The Water Environment Federation (Alexandria, Va.) and the National Association of Clean Water Agencies (Washington, D.C.) filed an amicus brief in support of a District of Columbia law to regulate disposable wipes.
This law, the Nonwoven Disposable Products Act of 2016, aims to protect sewer systems from backups by requiring a regulation that defines the term flushable for any disposable wipes sold within Washington, D.C. It requires manufacturers of non-compliant products to “clearly and conspicuously label” them as products that “should not be flushed.”
The Kimberly-Clark Corp. (Dallas, Texas) has sued the District to stop enforcement of the law. The plaintiff’s case states that making manufacturers adhere to the definition required by the new law “restrains commercial speech and compels speech by private actors,” which would violate the First Amendment. The manufacturer’s claim further says that the law violates the Commerce Clause because it “invalidly seeks to regulate the conduct of manufacturers in other states by imposing civil sanctions on conduct that is entirely lawful.”
This law is the first attempt by any jurisdiction to enact legislation to define flushable
officially for labeling, the brief states. The law provides that a “nonwoven disposable product” that is offered “for sale in the District” can be labeled as “flushable” only if it: “(A) Disperses in a short period of time after flushing in the low-force conditions of a sewer system; (B) Is not buoyant; and (C) Does not contain plastic or any other material that does not readily degrade in a range of natural environments.” The District Department of Energy and Environment will promulgate a rule that defines the technical definition of this.
The D.C. Council passed the law unanimously in December 2016. As introduced, the bill prohibited the advertisement, packaging, or labeling of any nonwoven disposable product as flushable, sewer safe, or septic safe unless the claim is substantiated by competent and reliable scientific evidence. The bill authorizes the District Department of Energy and Environment to impose civil fines and penalties to sanction non-compliance with its provisions.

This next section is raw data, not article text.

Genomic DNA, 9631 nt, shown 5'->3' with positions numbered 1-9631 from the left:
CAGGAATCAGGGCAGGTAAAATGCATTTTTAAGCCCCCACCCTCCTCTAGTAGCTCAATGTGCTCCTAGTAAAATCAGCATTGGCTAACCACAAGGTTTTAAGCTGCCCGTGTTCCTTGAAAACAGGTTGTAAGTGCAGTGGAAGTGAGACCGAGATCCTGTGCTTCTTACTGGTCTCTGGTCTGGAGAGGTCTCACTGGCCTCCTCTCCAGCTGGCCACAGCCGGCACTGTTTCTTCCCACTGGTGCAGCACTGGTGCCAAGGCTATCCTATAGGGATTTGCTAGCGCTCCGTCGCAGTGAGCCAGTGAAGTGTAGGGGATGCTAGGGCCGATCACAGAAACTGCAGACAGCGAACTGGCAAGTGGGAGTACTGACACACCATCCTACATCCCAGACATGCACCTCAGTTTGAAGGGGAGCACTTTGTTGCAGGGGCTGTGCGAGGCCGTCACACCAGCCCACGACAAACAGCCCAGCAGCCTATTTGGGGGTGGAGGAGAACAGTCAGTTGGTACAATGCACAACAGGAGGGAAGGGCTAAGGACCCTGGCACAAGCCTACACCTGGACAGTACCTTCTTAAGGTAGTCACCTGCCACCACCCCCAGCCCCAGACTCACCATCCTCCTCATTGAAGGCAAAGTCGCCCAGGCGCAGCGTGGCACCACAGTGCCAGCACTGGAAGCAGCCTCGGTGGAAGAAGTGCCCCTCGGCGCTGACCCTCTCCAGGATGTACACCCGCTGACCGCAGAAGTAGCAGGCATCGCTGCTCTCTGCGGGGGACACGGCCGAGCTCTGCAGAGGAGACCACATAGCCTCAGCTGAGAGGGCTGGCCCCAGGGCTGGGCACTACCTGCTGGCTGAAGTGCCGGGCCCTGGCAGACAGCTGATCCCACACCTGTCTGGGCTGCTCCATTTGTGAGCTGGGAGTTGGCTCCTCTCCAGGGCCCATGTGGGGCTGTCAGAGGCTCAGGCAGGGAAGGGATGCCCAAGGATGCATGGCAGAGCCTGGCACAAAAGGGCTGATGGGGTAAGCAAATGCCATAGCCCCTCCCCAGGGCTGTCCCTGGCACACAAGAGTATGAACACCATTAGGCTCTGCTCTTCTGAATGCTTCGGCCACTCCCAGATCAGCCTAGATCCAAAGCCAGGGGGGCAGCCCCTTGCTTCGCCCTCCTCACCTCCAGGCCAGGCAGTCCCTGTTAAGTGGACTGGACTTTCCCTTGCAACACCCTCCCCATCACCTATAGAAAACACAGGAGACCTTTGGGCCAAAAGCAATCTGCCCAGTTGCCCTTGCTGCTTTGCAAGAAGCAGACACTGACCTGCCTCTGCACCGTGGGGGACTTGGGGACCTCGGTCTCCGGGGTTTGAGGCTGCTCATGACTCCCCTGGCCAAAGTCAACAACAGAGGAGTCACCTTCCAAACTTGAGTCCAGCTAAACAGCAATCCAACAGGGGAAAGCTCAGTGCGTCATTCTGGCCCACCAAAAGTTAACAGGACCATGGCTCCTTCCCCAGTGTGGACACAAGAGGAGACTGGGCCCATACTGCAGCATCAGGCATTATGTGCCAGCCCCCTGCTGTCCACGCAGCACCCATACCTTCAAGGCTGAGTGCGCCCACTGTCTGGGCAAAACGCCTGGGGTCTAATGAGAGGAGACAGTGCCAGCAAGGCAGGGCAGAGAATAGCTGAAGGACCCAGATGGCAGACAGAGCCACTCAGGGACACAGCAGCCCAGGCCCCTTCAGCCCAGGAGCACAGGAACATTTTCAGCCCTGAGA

The law requires the labeling rule to take effect Jan. 1, 2018, a deadline that the District is unlikely to meet.
The amicus brief
In the brief supporting the District’s right to enforce the law, WEF and NACWA state that they “have a strong interest in the Court rejecting the current challenges to the authority of state and local governments to decide which products may safely enter their own sewer and wastewater systems and to create mechanisms to enforce those standards.”
The 32-page brief describes the burden that wipes place on sewer systems in Washington, D.C., and nationwide. “The increased popularity of wipes marketed as ‘flushable’ has been accompanied by a rise in costly burdens associated with handling flushed wipes — burdens borne directly by municipalities, utilities, and ratepayers,” the amicus brief states.
The brief explains the effects of wipes that do not readily degrade. They can combine with fats, oils, greases, and other debris to cause major clogs in sewer and wastewater systems. They can accumulate in pump impellers, leading to reduced efficiency, increased electrical power used by pumps, and, potentially, complete malfunction. To restore service, workers must perform the costly, time consuming, and hazardous task of physically unclogging the pumps.
The next steps
The court is scheduled to hear oral arguments on Dec. 13 on the plaintiff’s motion for preliminary injunction. The court has put all other elements of the case on hold until it decides on the preliminary motion.
Download a PDF of the amicus brief